The option calls for a single subscription of Novell's SUSE Linux Enterprise Server for as many as 14 blades within the BladeCenter chassis, regardless of whether a customer is using Intel, AMD, or IBM POWER chips.
Users will be able to configure, re-provision and add blades on the fly within an IBM BladeCenter chassis without having to purchase additional subscriptions to SUSE Linux Enterprise Server. Customers can mix and match any number of blade servers with in a single chassis with this single subscription.
IBM said in a statement the new plan will help customers control how much they spend by reducing the need for separate subscriptions on each blade server.
This new pricing model starts at $2,792 per annual Novell upgrade protection subscription. It will be available later this month.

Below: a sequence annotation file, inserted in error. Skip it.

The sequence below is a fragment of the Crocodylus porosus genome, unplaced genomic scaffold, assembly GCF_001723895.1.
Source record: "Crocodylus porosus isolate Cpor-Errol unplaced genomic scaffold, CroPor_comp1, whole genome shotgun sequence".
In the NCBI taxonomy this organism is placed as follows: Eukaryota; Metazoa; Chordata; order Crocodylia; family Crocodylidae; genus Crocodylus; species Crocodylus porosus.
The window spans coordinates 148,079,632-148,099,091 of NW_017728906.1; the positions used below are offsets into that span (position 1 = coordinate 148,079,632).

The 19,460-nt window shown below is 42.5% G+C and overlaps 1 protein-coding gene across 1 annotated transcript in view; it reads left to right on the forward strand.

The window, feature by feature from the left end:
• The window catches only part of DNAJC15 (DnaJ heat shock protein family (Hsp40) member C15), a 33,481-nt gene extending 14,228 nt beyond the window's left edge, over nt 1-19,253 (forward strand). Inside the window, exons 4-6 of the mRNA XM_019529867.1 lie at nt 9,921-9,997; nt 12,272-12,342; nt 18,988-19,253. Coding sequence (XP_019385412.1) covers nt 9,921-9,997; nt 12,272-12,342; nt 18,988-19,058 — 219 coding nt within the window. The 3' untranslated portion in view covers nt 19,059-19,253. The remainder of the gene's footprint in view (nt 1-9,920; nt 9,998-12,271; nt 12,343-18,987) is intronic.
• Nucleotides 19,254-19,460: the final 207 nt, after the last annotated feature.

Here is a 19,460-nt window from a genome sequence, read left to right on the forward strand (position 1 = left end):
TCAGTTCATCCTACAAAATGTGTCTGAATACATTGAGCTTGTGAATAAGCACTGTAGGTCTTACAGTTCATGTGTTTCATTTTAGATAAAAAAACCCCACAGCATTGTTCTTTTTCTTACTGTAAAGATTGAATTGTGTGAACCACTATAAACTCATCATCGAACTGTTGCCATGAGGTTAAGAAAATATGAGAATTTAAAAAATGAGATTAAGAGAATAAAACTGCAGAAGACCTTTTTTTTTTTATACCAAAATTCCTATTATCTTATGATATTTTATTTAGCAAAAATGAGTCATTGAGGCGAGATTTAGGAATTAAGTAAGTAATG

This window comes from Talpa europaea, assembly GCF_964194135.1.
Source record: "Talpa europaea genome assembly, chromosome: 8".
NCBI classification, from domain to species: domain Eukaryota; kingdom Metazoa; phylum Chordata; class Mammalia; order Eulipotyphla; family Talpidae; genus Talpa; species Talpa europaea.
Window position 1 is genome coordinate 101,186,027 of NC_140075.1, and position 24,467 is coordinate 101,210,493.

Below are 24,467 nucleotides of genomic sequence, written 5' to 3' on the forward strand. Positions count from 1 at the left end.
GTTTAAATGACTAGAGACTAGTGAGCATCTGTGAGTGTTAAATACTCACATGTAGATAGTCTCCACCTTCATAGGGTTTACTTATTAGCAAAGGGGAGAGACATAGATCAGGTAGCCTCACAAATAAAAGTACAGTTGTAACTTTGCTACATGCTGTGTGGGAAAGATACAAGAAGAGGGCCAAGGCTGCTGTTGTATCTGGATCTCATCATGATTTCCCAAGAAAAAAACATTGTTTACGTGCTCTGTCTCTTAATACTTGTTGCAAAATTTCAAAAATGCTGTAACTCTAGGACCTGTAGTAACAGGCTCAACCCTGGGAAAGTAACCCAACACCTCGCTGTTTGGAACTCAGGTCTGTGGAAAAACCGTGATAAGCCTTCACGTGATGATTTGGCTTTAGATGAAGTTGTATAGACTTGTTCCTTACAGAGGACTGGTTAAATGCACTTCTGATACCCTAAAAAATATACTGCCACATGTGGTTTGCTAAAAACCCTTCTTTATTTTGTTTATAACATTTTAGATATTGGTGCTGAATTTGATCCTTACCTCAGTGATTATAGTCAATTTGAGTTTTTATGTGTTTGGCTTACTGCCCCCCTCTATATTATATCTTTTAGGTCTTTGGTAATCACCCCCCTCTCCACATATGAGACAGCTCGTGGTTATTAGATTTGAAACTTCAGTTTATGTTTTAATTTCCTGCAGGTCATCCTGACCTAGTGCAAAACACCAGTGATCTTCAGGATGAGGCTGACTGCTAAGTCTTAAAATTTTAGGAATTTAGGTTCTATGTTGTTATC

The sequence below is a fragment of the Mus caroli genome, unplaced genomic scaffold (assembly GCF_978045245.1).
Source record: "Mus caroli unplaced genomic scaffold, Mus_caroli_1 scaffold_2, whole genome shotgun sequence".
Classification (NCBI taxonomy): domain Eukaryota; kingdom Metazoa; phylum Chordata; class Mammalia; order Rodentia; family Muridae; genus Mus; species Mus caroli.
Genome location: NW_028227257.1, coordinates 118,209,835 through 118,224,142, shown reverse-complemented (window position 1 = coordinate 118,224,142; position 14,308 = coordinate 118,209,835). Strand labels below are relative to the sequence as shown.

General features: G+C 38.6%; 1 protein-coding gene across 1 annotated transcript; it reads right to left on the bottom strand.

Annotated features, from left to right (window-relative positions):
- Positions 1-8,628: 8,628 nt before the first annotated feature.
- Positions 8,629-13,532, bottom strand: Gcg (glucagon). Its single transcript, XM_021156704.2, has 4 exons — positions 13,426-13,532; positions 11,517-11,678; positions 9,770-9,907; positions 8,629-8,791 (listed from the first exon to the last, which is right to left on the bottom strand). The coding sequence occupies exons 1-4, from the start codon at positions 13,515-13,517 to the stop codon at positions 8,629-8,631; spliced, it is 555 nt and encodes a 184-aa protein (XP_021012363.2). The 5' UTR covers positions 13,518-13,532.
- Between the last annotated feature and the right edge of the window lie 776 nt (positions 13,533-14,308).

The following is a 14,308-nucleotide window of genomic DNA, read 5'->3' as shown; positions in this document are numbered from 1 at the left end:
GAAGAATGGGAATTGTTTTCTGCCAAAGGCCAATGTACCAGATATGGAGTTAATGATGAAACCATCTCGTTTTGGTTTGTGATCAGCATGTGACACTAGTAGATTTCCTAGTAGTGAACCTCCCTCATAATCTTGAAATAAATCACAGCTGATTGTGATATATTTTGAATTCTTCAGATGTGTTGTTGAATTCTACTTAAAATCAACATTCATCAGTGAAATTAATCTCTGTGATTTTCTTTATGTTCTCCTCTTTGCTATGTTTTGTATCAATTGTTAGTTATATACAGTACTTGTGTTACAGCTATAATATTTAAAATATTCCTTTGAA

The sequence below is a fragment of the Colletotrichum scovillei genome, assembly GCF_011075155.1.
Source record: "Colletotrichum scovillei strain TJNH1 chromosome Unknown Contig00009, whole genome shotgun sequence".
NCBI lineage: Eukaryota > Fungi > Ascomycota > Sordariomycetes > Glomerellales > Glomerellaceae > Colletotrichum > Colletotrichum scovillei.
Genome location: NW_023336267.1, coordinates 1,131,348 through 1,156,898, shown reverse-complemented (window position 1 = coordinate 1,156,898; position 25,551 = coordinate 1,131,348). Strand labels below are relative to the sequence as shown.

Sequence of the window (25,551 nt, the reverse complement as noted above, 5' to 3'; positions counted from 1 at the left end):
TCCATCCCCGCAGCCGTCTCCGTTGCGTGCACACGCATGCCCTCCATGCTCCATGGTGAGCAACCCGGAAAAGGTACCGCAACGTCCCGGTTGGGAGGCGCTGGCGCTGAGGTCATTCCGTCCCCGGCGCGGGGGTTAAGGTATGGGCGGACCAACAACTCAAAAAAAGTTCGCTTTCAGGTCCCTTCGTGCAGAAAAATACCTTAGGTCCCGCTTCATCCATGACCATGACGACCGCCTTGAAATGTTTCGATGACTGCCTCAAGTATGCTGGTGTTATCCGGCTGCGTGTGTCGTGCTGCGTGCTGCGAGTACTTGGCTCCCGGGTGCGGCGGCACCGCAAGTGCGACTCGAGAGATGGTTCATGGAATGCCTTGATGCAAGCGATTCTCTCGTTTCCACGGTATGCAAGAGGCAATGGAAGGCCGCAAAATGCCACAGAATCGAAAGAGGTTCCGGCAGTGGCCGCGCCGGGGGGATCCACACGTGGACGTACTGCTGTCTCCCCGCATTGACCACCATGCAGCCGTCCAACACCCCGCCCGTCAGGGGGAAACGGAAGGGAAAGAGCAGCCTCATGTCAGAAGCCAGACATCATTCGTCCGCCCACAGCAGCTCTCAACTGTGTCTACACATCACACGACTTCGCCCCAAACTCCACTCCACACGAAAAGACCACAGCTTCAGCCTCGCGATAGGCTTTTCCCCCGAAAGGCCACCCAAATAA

The plan is a departure from traditional offerings that bundle multiple server subscriptions and charge based on chassis orders. Big Blue reasoned that customers could pare their subscriptions costs by as much as $17,000, depending on the blade configuration.
The move is especially geared toward ensuring the proliferation of Novell Linux on IBM blades at a time when Linux is the fastest growing server operating systems and IBM is the market leader in blade server sales and shipments.
Sales of Linux machines grew 45.1 percent from the second quarter of 2004, making of up 32.1 percent of servers shipped.
The deal could help Novell find more placement for its enterprise server as it competes with Red Hat's operating system, and help IBM extend its lead in modular computing.
In related news, IBM and Novell are also collaborating on the formation of Blade.org, an organization aimed at promoting and furthering blade technology.
Article originally appeared on Internetnews.com.